Diamond Dogs: Side Two

Big Brother is watching you sign
Big Brother signs

The setting for George Orwell's novel is an apocalyptic, post-nuclear war world. From the ashes, three world super-powers arose; Oceania, Eurasia, and Eastasia. The story takes place in London, part of Oceania. It's ruled by Big Brother, who:

...is ostensibly the leader of Oceania, a totalitarian state wherein the ruling party, Ingsoc, wields total power "for its own sake" over the inhabitants. In the society that Orwell describes, every citizen is under constant surveillance by the authorities, mainly by telescreens. 

Read more: Wikipedia

Telescreens are everywhere, with warning's about Big Brother's oversight and party slogans, like "War is Peace," "Ignorance is Strength," and "Freedom is Slavery."


Big Brother "War is Peace" "Ignorance is Strength" "Slavery is Freedom"  propoganda signs
Party slogans signs

Big Brother controls everything, even what you are allowed to think. Relationships - friendship, family ties, monogamous lovers - are illegal. All loyalty belongs to the party. We Are the Dead/1984/Big Brother/Chant of the Everlasting Skeletal Family is a four part suite of songs, bleeding into one another. Each represents some aspect of Orwell's story.

We Are the Dead

The novel's protagonist is Winston Smith, a party member. His work involves rewriting and distorting history. At a mandatory conference, Winston catches the eye Julia, who secretly hands him a note that reads, "I love you."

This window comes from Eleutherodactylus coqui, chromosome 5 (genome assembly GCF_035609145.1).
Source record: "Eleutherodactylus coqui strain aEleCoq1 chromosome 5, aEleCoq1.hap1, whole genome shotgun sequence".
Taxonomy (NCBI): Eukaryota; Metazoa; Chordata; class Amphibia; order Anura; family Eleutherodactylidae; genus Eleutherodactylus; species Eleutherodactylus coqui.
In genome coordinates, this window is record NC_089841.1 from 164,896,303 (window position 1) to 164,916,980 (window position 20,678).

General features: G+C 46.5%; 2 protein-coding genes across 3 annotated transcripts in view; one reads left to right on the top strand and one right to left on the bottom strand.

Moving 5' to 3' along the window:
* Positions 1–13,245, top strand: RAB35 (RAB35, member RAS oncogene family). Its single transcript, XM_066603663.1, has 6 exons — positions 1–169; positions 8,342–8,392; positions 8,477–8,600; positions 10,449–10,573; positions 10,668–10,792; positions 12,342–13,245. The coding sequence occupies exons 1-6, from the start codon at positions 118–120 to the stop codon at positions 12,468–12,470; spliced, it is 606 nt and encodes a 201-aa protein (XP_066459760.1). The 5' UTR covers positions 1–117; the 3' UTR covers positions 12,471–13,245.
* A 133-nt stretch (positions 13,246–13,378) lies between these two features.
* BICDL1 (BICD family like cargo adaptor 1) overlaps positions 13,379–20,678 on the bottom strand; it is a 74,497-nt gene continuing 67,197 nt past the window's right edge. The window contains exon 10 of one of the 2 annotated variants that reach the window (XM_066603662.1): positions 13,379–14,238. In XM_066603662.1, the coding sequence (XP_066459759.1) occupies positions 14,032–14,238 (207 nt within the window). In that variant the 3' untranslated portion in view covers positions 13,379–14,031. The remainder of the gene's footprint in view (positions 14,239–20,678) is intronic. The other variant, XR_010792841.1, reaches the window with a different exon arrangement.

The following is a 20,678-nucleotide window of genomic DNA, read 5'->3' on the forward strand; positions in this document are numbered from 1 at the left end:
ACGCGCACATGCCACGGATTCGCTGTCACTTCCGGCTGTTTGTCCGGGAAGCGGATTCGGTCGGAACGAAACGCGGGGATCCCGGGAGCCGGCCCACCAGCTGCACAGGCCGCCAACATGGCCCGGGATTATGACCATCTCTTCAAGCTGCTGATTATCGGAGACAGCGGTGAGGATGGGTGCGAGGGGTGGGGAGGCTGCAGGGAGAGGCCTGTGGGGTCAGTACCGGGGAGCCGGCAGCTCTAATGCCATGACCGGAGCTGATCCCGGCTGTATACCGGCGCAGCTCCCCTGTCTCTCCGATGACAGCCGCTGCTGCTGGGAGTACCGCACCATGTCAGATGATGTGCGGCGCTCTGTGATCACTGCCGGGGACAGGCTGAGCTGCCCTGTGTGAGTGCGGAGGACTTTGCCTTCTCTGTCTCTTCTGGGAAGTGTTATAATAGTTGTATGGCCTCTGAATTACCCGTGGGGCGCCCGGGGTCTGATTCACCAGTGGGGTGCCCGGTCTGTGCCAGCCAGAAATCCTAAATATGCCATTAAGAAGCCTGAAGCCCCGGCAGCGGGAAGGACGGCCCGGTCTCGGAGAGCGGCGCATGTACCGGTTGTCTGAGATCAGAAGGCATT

They begin an illegal affair and believe no punishment for it - no matter how harsh - can break their bond to one another. But one night, together in a secreted hideaway, they hear footsteps coming up the stairs. Winston, knowing it's over, tells his lover, "We are the dead." The line from the chorus - "For I hear them on the stairs..." - reflects this part of the book.

Nineteen Eighty-Four


The song "Rebel, Rebel" was Bowie's last 'glam rock' anthem. The track owes its raw guitar sound to the Rolling Stones. But "1984" represents a new direction, showcased on Bowie's next studio album - "Young Americans" - which he called 'plastic soul" The 1971 "blaxploitation" crime movie, "Shaft," was best known for its soundtrack. The theme song  by Isaac Hayes is clearly the inspiration for Bowie on this tune.


Big Brother

Winston is tortured to make him use double-think, the ability to hold two opposing ideas in one's mind. The object is to make Winston believe that 2 + 2 = 5, but he resists. So he's taken to Room 101, the most dreaded room of all in the Ministry of Love. Here, the subject is confronted with his worst fear, which, of course, they already know.

Winston is terrified by rats, so a mask made of wire mesh is placed over his head. The party member threatens to open the door to release rats on his face. Winston finally screams, "Do it to Julia!" Broken, he's now dedicated to only Big Brother, as evidenced in the line "We want you Big Brother, Big Brother."

Chant of the Everlasting Skeletal Family


The last track is a musical nightmare. It's symbolic of all the 'crazy' that is Big Brother. Winton is the mass of confusion the government wanted him to become. It ends with the first syllable of the word brother - 'bruh-bruh-bruh-bruh...' - repeated over and over again. His humanity is finished. He's a broken record.

(Note: the picture in the slideshow of the "1984" song section below shows Halloween Jack on the roof of a building with the same dog that posed for the cover.)